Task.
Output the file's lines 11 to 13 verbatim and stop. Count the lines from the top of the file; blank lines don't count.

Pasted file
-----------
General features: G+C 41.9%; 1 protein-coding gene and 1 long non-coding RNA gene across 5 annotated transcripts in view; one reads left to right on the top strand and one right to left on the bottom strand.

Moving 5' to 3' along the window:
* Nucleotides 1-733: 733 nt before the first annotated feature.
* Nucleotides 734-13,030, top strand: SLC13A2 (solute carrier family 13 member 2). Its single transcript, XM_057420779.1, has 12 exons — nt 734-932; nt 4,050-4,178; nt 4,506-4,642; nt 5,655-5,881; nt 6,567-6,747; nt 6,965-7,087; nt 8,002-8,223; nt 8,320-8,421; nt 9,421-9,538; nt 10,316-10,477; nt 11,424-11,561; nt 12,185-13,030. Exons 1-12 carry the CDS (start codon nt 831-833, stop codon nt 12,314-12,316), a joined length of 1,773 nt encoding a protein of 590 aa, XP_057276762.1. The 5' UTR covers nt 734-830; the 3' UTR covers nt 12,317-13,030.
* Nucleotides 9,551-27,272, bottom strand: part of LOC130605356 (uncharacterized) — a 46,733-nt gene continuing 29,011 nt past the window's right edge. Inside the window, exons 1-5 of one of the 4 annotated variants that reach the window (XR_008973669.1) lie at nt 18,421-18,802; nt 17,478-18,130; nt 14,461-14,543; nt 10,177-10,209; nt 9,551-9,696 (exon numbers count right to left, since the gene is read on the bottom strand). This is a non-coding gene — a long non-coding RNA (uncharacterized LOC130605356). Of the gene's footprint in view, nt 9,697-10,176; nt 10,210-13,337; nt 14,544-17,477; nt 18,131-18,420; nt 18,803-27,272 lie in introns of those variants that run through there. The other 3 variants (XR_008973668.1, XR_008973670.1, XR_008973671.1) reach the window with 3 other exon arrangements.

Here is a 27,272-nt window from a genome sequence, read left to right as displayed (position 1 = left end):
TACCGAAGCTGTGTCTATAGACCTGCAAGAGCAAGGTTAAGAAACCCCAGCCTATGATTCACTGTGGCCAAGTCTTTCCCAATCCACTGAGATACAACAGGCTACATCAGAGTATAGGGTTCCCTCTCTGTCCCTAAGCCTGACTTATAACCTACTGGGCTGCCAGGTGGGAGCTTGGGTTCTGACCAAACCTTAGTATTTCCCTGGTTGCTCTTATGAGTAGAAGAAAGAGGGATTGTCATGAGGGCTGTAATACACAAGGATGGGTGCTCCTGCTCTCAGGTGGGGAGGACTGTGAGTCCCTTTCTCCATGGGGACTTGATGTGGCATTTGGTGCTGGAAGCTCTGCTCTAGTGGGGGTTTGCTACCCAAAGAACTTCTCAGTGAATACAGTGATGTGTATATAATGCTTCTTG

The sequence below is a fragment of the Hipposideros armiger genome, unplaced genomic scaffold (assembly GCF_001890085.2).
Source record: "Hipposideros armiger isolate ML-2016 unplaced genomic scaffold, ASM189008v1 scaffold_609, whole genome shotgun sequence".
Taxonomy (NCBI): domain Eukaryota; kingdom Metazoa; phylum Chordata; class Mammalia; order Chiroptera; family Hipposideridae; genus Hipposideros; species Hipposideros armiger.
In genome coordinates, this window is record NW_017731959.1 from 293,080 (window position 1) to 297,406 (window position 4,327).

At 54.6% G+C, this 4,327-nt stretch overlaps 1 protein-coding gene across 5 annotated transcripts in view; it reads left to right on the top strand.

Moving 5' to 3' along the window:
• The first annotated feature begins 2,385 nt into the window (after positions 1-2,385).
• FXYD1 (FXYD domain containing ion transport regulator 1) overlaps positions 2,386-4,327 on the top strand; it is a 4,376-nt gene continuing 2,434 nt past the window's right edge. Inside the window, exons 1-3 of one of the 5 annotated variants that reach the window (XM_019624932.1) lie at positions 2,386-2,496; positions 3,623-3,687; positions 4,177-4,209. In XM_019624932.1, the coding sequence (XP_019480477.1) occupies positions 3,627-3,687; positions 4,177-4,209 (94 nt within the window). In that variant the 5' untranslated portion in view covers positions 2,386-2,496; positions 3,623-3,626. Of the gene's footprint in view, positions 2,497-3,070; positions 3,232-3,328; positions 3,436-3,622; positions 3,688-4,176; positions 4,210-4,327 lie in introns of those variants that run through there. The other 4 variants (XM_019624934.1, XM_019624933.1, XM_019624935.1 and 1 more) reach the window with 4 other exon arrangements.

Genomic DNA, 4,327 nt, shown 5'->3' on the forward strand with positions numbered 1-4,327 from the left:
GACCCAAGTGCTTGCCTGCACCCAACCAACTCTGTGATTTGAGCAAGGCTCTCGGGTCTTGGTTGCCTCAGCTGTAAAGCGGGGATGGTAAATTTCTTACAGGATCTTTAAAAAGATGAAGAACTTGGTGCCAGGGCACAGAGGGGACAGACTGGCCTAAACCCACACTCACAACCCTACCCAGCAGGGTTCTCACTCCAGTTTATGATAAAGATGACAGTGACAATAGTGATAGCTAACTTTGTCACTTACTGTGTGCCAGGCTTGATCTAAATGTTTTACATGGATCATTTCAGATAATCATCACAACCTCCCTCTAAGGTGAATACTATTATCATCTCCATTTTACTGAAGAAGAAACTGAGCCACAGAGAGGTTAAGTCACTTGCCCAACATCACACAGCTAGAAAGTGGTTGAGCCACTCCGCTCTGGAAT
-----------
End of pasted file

In genome coordinates, this window is record NW_017731959.1 from 293,080 (window position 1) to 297,406 (window position 4,327).

At 54.6% G+C, this 4,327-nt stretch overlaps 1 protein-coding gene across 5 annotated transcripts in view; it reads left to right on the top strand.

Moving 5' to 3' along the window: